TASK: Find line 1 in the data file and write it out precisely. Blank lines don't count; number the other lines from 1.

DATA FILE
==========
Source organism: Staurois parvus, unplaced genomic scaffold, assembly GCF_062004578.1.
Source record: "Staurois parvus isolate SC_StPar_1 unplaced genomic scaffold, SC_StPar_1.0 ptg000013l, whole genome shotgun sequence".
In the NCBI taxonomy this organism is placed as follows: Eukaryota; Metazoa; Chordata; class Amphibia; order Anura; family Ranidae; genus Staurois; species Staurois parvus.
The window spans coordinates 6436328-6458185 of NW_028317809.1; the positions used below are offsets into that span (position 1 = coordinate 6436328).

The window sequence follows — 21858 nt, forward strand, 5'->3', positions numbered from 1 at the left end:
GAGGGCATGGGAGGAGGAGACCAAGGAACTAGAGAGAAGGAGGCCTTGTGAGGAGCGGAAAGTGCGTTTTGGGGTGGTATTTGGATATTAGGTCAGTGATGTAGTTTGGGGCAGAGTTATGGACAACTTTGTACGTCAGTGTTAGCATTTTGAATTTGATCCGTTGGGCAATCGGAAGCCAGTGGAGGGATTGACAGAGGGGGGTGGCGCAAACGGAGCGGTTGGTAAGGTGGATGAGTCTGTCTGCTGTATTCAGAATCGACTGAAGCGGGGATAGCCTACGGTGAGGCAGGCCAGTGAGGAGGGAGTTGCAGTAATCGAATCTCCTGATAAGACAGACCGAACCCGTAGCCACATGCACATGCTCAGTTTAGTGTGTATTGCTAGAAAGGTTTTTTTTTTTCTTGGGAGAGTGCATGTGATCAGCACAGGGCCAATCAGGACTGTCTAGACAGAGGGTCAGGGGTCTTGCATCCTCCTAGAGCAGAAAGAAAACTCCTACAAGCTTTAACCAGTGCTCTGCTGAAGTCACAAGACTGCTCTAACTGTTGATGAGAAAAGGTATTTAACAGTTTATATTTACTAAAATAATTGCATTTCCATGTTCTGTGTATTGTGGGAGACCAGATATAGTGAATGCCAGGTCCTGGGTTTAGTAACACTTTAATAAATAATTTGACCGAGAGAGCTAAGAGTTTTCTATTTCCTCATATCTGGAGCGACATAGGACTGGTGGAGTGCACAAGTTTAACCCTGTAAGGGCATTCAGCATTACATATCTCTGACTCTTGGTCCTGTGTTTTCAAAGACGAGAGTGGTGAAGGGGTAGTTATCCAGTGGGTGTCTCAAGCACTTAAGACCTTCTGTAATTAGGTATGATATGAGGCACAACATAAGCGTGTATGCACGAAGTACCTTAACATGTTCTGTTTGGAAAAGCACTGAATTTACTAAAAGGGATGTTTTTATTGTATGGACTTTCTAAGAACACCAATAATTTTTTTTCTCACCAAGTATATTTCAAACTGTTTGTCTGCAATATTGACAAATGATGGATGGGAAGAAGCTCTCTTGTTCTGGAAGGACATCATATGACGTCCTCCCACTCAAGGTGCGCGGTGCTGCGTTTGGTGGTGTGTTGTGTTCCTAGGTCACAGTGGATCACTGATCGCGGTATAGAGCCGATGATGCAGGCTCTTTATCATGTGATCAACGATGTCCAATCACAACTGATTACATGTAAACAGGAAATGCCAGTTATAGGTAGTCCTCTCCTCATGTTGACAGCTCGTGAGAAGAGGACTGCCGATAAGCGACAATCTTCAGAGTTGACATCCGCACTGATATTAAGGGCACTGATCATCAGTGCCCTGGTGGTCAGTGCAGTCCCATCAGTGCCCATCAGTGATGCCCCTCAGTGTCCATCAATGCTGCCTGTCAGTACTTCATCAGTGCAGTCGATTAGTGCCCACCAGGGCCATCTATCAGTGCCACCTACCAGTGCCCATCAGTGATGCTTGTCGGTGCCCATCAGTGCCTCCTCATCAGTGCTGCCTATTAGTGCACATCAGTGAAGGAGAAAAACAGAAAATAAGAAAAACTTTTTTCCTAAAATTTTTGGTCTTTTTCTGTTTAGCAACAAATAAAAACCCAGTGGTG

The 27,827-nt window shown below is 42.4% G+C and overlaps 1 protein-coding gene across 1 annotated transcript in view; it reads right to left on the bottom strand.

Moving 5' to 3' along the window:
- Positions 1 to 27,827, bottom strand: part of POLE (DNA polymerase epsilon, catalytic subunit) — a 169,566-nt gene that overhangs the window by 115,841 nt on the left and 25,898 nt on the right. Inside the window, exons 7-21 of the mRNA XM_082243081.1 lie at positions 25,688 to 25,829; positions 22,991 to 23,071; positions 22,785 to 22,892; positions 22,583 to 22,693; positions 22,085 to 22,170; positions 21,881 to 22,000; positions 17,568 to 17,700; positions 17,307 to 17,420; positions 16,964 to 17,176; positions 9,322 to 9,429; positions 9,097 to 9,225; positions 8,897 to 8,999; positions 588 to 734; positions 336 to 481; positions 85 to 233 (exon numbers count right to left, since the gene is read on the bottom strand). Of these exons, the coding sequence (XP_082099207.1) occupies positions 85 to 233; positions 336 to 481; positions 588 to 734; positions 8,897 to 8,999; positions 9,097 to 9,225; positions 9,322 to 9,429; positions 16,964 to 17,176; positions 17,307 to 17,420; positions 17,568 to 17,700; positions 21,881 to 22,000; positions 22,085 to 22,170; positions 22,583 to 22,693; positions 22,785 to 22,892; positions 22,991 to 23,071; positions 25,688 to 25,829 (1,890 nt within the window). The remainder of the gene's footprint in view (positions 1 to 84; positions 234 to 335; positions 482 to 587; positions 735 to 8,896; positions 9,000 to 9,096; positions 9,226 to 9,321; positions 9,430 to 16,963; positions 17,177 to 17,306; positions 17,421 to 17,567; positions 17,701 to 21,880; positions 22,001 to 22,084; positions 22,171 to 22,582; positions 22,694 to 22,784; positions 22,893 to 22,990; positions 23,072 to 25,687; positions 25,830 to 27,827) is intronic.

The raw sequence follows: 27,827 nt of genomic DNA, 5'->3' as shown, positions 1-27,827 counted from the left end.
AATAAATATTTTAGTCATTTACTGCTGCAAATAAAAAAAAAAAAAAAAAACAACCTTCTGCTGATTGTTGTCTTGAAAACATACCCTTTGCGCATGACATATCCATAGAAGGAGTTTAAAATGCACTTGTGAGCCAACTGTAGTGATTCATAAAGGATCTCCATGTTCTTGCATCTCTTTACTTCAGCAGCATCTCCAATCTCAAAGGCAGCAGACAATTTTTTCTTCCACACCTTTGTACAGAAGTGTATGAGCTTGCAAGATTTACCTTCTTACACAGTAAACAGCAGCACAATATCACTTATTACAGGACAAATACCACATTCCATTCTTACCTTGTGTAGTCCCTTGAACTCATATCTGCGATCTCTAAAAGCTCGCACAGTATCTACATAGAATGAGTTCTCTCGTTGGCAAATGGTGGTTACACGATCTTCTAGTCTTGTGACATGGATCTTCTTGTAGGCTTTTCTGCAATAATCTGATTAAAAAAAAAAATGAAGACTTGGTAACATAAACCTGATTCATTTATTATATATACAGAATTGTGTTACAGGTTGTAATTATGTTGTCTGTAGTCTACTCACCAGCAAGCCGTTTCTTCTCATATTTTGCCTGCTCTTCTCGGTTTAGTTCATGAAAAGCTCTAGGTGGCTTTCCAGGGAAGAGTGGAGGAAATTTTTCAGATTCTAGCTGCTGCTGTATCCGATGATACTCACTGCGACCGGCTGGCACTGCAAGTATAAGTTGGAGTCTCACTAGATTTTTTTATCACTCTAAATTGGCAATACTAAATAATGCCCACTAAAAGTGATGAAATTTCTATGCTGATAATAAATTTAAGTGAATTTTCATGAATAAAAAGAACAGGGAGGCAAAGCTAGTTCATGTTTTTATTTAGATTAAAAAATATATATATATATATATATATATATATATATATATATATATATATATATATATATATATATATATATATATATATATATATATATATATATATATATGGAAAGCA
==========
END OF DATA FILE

Source organism: Staurois parvus, unplaced genomic scaffold, assembly GCF_062004578.1.